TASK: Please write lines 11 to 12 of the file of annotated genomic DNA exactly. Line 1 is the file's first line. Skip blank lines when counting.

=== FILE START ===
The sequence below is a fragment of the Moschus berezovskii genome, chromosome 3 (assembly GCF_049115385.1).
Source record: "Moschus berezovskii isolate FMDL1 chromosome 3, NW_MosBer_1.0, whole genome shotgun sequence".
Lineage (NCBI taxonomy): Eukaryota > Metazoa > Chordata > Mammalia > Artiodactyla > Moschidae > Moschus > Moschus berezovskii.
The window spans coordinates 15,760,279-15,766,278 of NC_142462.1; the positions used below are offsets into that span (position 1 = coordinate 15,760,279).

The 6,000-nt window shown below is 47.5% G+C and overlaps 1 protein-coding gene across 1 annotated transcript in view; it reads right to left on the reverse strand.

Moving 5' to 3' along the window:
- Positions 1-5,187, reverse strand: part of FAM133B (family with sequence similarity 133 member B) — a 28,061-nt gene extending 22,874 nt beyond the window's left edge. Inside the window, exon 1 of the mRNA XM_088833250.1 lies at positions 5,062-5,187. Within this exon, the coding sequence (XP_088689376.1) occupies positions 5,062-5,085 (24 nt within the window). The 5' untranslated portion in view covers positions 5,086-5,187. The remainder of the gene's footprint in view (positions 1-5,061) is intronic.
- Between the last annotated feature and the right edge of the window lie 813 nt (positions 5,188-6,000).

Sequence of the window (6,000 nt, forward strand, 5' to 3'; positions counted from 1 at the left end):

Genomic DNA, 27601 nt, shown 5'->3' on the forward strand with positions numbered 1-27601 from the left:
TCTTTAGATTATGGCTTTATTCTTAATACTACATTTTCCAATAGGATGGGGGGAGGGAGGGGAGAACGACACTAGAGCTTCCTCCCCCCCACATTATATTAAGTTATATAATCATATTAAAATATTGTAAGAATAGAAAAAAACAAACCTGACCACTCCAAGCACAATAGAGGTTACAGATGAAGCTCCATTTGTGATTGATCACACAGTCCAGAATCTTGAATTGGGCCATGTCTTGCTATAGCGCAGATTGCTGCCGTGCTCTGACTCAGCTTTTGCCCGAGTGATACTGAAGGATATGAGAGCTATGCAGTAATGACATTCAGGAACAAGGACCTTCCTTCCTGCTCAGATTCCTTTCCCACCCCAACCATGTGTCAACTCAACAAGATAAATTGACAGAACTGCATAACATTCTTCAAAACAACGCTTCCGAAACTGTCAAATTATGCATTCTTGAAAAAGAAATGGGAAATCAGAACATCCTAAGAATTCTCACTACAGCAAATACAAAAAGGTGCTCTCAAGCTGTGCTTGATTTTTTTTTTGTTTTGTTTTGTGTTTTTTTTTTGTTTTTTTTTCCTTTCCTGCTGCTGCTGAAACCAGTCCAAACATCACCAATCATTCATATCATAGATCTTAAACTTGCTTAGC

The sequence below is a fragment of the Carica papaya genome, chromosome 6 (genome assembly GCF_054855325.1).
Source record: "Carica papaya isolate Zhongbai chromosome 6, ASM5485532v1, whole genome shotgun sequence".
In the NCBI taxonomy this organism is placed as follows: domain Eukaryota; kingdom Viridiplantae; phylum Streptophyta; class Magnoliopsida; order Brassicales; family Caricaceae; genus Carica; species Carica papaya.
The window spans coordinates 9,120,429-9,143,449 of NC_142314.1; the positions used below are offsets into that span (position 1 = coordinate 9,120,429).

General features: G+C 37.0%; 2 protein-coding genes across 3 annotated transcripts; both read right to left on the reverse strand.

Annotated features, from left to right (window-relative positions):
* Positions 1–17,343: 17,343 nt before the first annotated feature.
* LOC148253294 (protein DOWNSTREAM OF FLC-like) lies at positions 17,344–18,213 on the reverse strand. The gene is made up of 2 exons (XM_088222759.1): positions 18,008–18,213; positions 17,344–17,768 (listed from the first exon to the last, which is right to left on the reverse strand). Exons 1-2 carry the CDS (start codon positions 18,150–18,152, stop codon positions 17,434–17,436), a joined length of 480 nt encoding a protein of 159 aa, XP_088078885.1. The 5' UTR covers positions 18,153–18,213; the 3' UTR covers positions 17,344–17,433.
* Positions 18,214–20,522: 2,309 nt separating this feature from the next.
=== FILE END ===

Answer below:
TCTTTAGATTATGGCTTTATTCTTAATACTACATTTTCCAATAGGATGGGGGGAGGGAGGGGAGAACGACACTAGAGCTTCCTCCCCCCCACATTATATTAAGTTATATAATCATATTAAAATATTGTAAGAATAGAAAAAAACAAACCTGACCACTCCAAGCACAATAGAGGTTACAGATGAAGCTCCATTTGTGATTGATCACACAGTCCAGAATCTTGAATTGGGCCATGTCTTGCTATAGCGCAGATTGCTGCCGTGCTCTGACTCAGCTTTTGCCCGAGTGATACTGAAGGATATGAGAGCTATGCAGTAATGACATTCAGGAACAAGGACCTTCCTTCCTGCTCAGATTCCTTTCCCACCCCAACCATGTGTCAACTCAACAAGATAAATTGACAGAACTGCATAACATTCTTCAAAACAACGCTTCCGAAACTGTCAAATTATGCATTCTTGAAAAAGAAATGGGAAATCAGAACATCCTAAGAATTCTCACTACAGCAAATACAAAAAGGTGCTCTCAAGCTGTGCTTGATTTTTTTTTTGTTTTGTTTTGTGTTTTTTTTTTGTTTTTTTTTCCTTTCCTGCTGCTGCTGAAACCAGTCCAAACATCACCAATCATTCATATCATAGATCTTAAACTTGCTTAGC

The sequence below is a fragment of the Carica papaya genome, chromosome 6 (genome assembly GCF_054855325.1).